- During the course of the experiment the scientist in charge must be prepared to terminate the experiment at any stage, if he has probable cause to believe, in the exercise of the good faith, superior skill and careful judgment required of him that a continuation of the experiment is likely to result in injury, disability, or death to the experimental subject.
Houston Methodist Spokeswoman Amy Rose confirmed the June 7 deadline for COVID-19 vaccination. She added that close to 99 percent of the hospital’s total workforce have now received at least dose of COVID-19 vaccines. Rose said in a statement: “Houston Methodist is adamant that we do everything in our power to protect our patients. Our decision to mandate the [COVID-19] vaccine for all our employees was not made lightly.”
But attorney Jared Woodfill, who filed the lawsuit in Texas’s Montgomery County, was not convinced.
He told local news outlets that Houston Methodist’s vaccine mandate “is a severe and blatant violation of the Nuremberg Code and the public policy of the state of Texas.”
The code clearly outlined that “the voluntary consent of the human subject is absolutely essential.” It further elaborated that persons “should have legal capacity to give consent … without the intervention of any element of force.” Incidentally, Bridges said that Houston Methodist managers and supervisors are “bullying” unvaccinated employees by constantly asking about their vaccine status. She added that this bullying was done in the presence of other workers – further strengthening the suit’s argument.
The Food and Drug Administration authorized three vaccines for emergency use – Pfizer, Moderna and Johnson & Johnson – to address COVID-19 in the U.S. Data from the Centers for Disease Control and Prevention (CDC) said more than 272 million doses of the three vaccines have been administered as of May 17. However, the CDC’s Vaccine Adverse Event Reporting System recorded more than 200,000 adverse events related to vaccines. It also recorded 4,863 deaths as part of the adverse reactions.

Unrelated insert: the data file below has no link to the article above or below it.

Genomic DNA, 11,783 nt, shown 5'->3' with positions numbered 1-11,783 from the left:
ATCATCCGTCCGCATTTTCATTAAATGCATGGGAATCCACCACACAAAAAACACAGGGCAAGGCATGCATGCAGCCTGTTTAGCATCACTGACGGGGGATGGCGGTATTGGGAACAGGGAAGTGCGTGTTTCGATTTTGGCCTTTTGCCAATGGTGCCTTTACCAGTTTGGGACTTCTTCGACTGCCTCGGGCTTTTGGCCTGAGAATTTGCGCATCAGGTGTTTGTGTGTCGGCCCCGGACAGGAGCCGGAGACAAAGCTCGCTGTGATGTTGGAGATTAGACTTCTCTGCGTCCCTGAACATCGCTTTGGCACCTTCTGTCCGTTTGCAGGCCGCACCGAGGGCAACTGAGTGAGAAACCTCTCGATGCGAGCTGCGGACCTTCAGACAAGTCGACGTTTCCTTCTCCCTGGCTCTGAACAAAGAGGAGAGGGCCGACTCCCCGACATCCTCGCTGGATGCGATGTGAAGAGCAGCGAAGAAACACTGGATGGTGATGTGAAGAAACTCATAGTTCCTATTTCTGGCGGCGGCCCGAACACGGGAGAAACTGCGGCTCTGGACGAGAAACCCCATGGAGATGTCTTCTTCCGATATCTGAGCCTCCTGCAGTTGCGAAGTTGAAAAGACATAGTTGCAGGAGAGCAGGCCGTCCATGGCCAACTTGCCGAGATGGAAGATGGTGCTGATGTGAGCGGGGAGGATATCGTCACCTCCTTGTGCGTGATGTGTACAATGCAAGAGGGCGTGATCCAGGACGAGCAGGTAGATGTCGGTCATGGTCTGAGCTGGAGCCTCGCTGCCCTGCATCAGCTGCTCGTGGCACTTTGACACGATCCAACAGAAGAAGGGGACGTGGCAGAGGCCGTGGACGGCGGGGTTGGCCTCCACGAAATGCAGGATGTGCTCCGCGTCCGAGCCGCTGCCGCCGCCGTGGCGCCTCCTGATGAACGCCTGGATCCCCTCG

OSHA did a 180-degree turn on its earlier decision about required vaccines
On a side note, the Occupational Safety and Health Administration (OSHA) revised its guidance with regard to COVID-19 vaccinations. Early this year, the agency said that adverse reactions to the COVID-19 vaccine can be considered as work-related injuries if employers require them. It added that such adverse reactions can be recorded if they are new cases and they meet general criteria – such as affected employees needing days off from work and medical treatment beyond first aid.
OSHA added that it will not hold employers liable for any vaccines they recommend – including the ones for COVID-19. However, the agency clarified that vaccination must be truly “voluntary” for the rule to apply. It meant that an employee would not suffer any repercussions such as a negative performance rating or hindered professional advancement if they choose not to get vaccinated.
But later, OSHA walked back on its earlier guidance and announced it will not require employers to record their workers’ COVID-19 side effects anymore. It explained: “The [Department of Labor] and OSHA, as well as other federal agencies, are working diligently to encourage COVID-19 vaccinations. OSHA does not wish to have any appearance of discouraging workers from receiving COVID-19 [vaccines] and does not wish to dis-incentivize employers’ vaccination efforts.”